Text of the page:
ASEAN Beat

What’s in the New Philippines-Turkey Military Pact?

A closer look at the significance of a new defense cooperation agreement inked by the two sides.

Prashanth Parameswaran
What’s in the New Philippines-Turkey Military Pact?
Credit: Wikimedia Commons/Presidential Communications Office

Last week, Turkey and the Philippines finalized a new agreement on defense cooperation. Though the development is just one of several in the ties between the two countries, it has once again put the spotlight on the developing defense relationship between amid Manila’s ongoing efforts to boost its limited military capabilities and increasing Turkish interest in Asian markets.

As I have observed previously in these pages, over the past few years, Turkey and the Philippines have been looking to develop ties in the defense realm due to convergent interests, with Ankara looking for newer Asian markets amid a challenging business environment in some Middle Eastern countries, and Manila searching for a longer list of partners as it develops its defense capabilities. As that has occurred, we have seen ties develop not only in components such as visits and port calls, but also transfers of defense equipment as well.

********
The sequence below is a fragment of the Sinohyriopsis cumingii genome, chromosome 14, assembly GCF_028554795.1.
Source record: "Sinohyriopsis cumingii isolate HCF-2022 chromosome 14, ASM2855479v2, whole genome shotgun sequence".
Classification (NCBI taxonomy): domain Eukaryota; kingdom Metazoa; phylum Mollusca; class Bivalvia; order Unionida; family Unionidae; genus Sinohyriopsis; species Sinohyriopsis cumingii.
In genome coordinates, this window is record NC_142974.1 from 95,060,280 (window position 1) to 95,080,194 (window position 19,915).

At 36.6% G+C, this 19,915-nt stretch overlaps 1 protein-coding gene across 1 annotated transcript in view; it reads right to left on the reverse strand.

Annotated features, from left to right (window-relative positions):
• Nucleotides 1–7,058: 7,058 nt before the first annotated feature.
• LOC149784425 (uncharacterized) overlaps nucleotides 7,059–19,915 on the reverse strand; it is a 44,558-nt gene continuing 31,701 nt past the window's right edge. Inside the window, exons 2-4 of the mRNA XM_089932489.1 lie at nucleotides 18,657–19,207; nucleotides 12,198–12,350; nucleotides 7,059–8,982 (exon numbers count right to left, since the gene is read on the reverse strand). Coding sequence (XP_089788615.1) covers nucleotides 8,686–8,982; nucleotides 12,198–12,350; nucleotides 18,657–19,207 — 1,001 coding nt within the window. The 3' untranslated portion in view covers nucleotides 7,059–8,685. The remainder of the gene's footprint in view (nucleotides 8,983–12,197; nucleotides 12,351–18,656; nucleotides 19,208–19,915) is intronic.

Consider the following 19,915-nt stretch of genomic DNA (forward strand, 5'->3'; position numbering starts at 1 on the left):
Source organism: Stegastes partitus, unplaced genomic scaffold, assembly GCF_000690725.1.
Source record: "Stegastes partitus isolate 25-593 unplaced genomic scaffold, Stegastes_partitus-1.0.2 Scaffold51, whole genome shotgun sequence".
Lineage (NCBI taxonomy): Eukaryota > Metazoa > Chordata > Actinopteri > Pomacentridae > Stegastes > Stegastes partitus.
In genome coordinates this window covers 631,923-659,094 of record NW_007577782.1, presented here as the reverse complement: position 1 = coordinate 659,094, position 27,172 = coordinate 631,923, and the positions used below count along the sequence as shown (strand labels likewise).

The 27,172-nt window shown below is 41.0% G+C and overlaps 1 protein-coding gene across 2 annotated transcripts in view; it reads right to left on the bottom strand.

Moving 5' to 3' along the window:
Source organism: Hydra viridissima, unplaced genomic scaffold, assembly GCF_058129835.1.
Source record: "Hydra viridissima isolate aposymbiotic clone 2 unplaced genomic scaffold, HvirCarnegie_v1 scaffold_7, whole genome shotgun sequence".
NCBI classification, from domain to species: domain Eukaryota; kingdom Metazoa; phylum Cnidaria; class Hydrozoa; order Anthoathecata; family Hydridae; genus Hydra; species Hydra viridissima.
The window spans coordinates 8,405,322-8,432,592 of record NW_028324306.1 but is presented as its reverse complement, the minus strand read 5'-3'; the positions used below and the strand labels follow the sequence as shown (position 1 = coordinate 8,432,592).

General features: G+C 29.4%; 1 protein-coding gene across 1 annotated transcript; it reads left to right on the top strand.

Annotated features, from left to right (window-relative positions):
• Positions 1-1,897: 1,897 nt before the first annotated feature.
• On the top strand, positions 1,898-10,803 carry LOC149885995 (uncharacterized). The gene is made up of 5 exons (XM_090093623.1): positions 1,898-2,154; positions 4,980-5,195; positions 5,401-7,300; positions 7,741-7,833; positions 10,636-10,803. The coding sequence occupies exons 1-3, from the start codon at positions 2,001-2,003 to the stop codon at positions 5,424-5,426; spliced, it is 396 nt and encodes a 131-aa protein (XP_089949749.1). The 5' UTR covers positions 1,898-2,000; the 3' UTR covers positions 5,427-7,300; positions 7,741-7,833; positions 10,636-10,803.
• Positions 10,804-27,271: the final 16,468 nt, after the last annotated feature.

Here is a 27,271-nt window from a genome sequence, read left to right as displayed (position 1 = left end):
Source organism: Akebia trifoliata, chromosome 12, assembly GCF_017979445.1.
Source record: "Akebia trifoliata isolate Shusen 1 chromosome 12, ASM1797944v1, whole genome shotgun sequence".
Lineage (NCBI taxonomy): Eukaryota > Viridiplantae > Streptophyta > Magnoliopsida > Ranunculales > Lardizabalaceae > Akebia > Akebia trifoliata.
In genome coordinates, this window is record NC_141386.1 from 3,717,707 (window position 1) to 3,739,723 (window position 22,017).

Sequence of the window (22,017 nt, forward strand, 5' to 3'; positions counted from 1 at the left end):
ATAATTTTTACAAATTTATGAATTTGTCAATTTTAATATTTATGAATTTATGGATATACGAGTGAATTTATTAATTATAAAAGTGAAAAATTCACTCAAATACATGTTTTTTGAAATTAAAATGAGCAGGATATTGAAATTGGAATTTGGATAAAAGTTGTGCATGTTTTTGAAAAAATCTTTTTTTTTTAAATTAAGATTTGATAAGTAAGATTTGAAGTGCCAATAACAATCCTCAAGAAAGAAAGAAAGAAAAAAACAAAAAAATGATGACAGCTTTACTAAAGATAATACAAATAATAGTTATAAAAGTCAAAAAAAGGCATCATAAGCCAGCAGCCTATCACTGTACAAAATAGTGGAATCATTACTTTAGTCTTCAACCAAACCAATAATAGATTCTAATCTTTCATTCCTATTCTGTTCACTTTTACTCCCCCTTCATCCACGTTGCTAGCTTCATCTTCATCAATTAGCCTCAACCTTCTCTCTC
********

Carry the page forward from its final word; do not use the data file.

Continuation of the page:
The Philippines recently identified the Turkish Aerospace Industries (TAI) T129 ATAK multirole combat helicopters as among the options it is looking at to fill needs in that area, which had been in the headlines after the nixing of an earlier deal where Manila was supposed to buy them from Canada.

This week, the relationship was in the headlines again with the inking of a defense deal between the two sides. The Philippine Department of National Defense (DND) and the Turkish Presidency of Defense Industries (SSB) signed the agreement on December 18, and news of the inking was subsequently publicized.

The memorandum of understanding on defense cooperation was signed by DND Secretary Delfin Lorenzana and SSB President Ismail Demir at the Philippine Air Force headquarters in Villamor Air Base in Pasay City. According to DND spokesman Arsenio Andolong, the MOU focused on areas such as government-to-government acquisition and the development, co-production, and transfer of defense technology between the DND and the SSB.

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Unsurprisingly, few additional details were disclosed about the new agreement beyond those general areas of focus which both sides have already been delving into. It also remains to be seen how its conclusion will affect the tangible collaboration that the two sides will embark on in the coming months and years, down to specific acquisitions, projects, and ventures. Nonetheless, given the traction we have seen the relationship getting in the past few years and the wider implications that it could have as it develops over time, the trajectory of the defense aspect of ties will continue to be interesting to watch in the future.